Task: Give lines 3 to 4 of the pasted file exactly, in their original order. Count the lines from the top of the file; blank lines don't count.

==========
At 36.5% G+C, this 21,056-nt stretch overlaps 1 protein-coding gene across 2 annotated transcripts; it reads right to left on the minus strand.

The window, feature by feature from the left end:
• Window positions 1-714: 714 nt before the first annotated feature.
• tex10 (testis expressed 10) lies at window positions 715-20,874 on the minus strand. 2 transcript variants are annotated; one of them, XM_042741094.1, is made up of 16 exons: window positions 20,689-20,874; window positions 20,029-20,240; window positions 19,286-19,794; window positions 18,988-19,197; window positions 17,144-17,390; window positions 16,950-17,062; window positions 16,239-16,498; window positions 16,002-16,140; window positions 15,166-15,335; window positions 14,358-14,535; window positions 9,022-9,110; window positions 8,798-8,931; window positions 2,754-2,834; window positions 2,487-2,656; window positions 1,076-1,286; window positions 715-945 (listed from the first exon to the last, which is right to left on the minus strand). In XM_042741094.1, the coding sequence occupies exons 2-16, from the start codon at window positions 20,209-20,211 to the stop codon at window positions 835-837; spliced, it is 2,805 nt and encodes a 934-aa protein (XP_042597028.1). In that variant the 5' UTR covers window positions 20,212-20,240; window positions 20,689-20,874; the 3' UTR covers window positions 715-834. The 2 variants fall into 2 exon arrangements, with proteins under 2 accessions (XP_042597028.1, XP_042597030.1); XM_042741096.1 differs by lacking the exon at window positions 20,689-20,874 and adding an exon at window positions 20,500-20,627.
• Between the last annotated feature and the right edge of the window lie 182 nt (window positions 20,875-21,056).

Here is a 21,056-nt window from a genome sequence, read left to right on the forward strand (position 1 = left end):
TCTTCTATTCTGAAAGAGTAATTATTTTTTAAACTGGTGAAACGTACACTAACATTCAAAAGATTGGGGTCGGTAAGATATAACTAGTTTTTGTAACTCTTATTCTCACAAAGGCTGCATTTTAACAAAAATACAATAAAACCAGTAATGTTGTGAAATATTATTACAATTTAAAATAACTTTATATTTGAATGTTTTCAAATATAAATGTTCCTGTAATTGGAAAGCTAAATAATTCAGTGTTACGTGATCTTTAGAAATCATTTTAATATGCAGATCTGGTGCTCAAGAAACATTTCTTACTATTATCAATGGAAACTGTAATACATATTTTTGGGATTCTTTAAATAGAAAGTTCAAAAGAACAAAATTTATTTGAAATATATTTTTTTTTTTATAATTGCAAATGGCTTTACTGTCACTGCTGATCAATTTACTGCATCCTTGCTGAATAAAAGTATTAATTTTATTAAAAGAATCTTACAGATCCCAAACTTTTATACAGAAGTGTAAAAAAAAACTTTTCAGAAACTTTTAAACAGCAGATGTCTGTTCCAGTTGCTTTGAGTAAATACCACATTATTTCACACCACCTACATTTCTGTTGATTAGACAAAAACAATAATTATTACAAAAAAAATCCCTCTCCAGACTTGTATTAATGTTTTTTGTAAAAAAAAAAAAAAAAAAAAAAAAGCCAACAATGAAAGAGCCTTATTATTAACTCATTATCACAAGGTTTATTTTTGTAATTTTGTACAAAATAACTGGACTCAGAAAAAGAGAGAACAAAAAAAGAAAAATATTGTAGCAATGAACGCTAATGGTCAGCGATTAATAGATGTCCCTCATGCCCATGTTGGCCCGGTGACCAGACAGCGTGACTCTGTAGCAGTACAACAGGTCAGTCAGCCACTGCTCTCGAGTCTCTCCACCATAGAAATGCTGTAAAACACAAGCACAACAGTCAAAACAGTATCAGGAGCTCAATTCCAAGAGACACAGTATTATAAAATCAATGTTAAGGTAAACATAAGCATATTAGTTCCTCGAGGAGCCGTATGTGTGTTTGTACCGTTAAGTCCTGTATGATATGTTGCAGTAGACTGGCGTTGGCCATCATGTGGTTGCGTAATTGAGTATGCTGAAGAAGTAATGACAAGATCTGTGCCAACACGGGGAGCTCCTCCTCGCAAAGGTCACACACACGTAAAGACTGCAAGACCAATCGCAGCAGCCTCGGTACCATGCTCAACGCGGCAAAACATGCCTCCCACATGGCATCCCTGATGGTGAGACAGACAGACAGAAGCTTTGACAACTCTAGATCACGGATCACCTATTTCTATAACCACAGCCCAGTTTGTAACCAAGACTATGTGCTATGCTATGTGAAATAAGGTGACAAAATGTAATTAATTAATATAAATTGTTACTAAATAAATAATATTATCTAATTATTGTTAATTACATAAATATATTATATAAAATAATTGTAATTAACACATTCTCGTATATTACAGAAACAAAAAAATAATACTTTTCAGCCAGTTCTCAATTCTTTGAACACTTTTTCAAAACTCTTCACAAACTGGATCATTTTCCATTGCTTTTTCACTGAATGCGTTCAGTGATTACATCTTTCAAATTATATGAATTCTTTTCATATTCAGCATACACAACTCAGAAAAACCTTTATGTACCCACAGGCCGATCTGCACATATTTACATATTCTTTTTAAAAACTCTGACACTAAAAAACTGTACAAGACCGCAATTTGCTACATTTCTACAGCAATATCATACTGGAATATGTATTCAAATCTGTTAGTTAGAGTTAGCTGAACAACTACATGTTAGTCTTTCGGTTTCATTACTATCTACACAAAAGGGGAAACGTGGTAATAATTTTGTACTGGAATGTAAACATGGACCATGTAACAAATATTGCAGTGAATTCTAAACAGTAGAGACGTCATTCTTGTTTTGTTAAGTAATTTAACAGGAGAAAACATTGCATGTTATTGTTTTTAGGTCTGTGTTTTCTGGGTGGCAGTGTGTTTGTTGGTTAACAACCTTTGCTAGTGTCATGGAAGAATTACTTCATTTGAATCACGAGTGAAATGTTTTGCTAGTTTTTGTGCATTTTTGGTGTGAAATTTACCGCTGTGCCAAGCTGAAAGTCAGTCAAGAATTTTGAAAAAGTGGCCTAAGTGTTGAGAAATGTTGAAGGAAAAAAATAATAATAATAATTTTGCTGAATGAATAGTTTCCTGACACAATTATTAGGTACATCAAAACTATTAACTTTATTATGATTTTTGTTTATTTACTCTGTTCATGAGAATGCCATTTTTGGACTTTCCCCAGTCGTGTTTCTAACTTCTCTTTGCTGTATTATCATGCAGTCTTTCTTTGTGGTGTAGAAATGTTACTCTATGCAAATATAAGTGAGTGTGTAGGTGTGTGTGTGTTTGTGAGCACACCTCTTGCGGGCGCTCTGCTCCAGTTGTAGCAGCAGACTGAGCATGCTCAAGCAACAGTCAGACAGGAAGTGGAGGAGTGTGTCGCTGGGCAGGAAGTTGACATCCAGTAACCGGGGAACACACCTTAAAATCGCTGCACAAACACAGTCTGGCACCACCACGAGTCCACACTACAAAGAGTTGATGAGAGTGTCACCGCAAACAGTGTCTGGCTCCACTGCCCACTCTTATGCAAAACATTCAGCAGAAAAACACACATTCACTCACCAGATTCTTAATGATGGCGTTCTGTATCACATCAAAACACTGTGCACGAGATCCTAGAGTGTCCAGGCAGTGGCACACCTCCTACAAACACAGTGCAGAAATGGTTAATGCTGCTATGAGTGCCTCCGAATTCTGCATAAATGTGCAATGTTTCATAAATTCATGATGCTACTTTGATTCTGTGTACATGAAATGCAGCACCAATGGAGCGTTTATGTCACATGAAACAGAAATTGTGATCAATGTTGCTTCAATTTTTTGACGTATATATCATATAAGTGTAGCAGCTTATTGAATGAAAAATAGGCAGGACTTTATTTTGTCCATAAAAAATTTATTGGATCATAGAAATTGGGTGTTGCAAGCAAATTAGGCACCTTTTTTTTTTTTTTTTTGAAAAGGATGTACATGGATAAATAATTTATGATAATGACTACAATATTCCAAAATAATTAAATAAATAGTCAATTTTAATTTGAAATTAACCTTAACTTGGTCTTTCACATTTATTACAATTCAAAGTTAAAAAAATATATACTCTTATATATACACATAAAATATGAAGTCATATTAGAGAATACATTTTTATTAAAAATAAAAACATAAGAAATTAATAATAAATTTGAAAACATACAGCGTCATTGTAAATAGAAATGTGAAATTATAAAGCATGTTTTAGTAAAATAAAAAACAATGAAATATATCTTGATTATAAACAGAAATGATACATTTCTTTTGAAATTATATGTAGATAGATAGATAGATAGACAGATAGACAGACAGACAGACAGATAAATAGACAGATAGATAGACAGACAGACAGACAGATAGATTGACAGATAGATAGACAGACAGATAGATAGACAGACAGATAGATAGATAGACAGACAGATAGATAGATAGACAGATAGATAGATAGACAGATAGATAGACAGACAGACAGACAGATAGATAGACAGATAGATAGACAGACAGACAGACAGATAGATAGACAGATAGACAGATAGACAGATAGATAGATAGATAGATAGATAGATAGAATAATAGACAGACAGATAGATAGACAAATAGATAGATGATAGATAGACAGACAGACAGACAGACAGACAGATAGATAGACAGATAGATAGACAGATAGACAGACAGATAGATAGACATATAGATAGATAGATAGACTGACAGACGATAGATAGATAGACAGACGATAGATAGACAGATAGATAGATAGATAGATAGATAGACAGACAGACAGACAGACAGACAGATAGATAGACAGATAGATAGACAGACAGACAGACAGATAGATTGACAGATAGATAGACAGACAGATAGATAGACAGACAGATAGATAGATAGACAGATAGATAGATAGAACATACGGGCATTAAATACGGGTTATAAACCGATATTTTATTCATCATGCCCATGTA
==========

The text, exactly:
• Window positions 1-714: 714 nt before the first annotated feature.
• tex10 (testis expressed 10) lies at window positions 715-20,874 on the minus strand. 2 transcript variants are annotated; one of them, XM_042741094.1, is made up of 16 exons: window positions 20,689-20,874; window positions 20,029-20,240; window positions 19,286-19,794; window positions 18,988-19,197; window positions 17,144-17,390; window positions 16,950-17,062; window positions 16,239-16,498; window positions 16,002-16,140; window positions 15,166-15,335; window positions 14,358-14,535; window positions 9,022-9,110; window positions 8,798-8,931; window positions 2,754-2,834; window positions 2,487-2,656; window positions 1,076-1,286; window positions 715-945 (listed from the first exon to the last, which is right to left on the minus strand). In XM_042741094.1, the coding sequence occupies exons 2-16, from the start codon at window positions 20,209-20,211 to the stop codon at window positions 835-837; spliced, it is 2,805 nt and encodes a 934-aa protein (XP_042597028.1). In that variant the 5' UTR covers window positions 20,212-20,240; window positions 20,689-20,874; the 3' UTR covers window positions 715-834. The 2 variants fall into 2 exon arrangements, with proteins under 2 accessions (XP_042597028.1, XP_042597030.1); XM_042741096.1 differs by lacking the exon at window positions 20,689-20,874 and adding an exon at window positions 20,500-20,627.